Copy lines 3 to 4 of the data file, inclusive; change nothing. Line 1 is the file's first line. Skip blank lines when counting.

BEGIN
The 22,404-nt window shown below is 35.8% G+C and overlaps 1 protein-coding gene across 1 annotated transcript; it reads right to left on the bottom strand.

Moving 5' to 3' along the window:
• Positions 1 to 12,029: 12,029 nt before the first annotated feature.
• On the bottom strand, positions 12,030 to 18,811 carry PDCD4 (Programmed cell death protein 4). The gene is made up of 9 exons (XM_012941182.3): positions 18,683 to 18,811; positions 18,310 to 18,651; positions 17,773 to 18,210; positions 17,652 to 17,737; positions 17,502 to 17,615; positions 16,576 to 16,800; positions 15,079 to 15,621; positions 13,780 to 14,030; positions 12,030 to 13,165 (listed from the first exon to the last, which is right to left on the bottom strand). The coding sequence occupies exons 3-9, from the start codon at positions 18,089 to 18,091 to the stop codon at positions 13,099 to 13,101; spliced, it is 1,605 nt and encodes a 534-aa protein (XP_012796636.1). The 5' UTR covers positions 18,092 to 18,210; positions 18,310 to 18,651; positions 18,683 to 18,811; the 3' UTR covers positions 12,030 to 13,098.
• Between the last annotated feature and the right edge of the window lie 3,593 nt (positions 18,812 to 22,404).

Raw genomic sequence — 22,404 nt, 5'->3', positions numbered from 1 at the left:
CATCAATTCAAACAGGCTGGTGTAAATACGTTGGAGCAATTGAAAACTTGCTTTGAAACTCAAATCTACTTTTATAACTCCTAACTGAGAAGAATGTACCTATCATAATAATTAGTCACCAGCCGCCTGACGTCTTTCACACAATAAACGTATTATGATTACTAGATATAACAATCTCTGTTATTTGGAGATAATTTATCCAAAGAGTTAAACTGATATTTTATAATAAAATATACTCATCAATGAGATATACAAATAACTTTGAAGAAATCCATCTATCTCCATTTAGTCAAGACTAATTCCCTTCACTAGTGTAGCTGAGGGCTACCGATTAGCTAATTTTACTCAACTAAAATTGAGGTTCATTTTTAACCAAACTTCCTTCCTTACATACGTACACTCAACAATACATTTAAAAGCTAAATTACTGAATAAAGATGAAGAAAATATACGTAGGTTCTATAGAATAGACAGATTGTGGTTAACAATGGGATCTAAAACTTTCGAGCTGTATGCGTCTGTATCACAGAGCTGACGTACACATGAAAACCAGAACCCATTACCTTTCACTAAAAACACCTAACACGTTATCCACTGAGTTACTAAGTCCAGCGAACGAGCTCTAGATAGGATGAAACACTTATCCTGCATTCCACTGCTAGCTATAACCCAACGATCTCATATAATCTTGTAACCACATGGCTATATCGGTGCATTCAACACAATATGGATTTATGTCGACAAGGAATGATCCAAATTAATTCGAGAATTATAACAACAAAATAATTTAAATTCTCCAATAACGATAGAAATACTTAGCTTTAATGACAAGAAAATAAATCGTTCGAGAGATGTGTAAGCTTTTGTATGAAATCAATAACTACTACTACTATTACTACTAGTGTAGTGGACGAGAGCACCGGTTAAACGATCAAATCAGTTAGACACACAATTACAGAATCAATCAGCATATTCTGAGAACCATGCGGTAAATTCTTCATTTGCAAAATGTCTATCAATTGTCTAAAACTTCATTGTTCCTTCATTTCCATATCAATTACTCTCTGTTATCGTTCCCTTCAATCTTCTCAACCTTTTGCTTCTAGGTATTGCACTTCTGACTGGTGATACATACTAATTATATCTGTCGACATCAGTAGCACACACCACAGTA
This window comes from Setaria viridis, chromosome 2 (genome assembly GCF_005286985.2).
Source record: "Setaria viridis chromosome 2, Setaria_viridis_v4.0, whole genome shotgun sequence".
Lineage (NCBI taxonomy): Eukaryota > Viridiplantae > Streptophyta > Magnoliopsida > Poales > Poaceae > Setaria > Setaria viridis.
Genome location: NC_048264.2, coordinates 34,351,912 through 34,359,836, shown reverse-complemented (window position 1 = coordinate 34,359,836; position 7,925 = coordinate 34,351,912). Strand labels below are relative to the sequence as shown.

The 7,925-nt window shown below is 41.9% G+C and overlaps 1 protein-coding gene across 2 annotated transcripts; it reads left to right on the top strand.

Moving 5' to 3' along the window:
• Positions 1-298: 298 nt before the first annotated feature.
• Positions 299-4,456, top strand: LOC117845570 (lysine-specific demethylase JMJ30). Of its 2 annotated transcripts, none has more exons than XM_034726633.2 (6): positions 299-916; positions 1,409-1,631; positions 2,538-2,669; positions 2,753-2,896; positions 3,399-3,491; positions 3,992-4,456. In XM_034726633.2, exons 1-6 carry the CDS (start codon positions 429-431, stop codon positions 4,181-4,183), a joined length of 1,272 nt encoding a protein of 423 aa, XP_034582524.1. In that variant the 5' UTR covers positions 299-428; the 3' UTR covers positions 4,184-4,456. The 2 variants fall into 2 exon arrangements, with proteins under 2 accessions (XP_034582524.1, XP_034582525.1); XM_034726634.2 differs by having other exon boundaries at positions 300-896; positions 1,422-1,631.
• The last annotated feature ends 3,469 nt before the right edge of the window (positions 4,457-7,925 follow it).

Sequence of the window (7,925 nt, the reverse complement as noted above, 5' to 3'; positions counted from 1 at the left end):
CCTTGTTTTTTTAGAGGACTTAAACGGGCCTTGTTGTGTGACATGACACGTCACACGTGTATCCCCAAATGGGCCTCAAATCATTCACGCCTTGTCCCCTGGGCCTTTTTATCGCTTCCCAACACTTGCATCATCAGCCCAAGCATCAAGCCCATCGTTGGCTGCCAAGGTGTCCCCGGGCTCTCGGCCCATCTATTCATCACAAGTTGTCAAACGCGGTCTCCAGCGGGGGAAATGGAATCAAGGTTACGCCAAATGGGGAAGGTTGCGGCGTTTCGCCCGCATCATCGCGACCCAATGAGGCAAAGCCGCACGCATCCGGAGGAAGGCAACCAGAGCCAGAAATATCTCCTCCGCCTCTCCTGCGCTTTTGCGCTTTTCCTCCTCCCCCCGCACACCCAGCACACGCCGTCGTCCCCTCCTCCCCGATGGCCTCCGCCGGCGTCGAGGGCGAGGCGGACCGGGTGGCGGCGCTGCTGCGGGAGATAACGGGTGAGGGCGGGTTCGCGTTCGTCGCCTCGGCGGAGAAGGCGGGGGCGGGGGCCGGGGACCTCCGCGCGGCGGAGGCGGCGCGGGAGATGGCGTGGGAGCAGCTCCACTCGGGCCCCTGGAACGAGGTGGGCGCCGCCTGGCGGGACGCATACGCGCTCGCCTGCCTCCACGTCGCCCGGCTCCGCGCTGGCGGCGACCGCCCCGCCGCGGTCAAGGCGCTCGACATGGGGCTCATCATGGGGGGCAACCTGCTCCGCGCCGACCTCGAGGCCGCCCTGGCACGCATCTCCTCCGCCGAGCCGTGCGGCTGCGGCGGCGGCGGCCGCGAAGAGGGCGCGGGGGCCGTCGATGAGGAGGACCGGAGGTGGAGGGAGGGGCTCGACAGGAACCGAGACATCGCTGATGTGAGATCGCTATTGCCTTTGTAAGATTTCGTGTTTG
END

• Positions 1 to 12,029: 12,029 nt before the first annotated feature.
• On the bottom strand, positions 12,030 to 18,811 carry PDCD4 (Programmed cell death protein 4). The gene is made up of 9 exons (XM_012941182.3): positions 18,683 to 18,811; positions 18,310 to 18,651; positions 17,773 to 18,210; positions 17,652 to 17,737; positions 17,502 to 17,615; positions 16,576 to 16,800; positions 15,079 to 15,621; positions 13,780 to 14,030; positions 12,030 to 13,165 (listed from the first exon to the last, which is right to left on the bottom strand). The coding sequence occupies exons 3-9, from the start codon at positions 18,089 to 18,091 to the stop codon at positions 13,099 to 13,101; spliced, it is 1,605 nt and encodes a 534-aa protein (XP_012796636.1). The 5' UTR covers positions 18,092 to 18,210; positions 18,310 to 18,651; positions 18,683 to 18,811; the 3' UTR covers positions 12,030 to 13,098.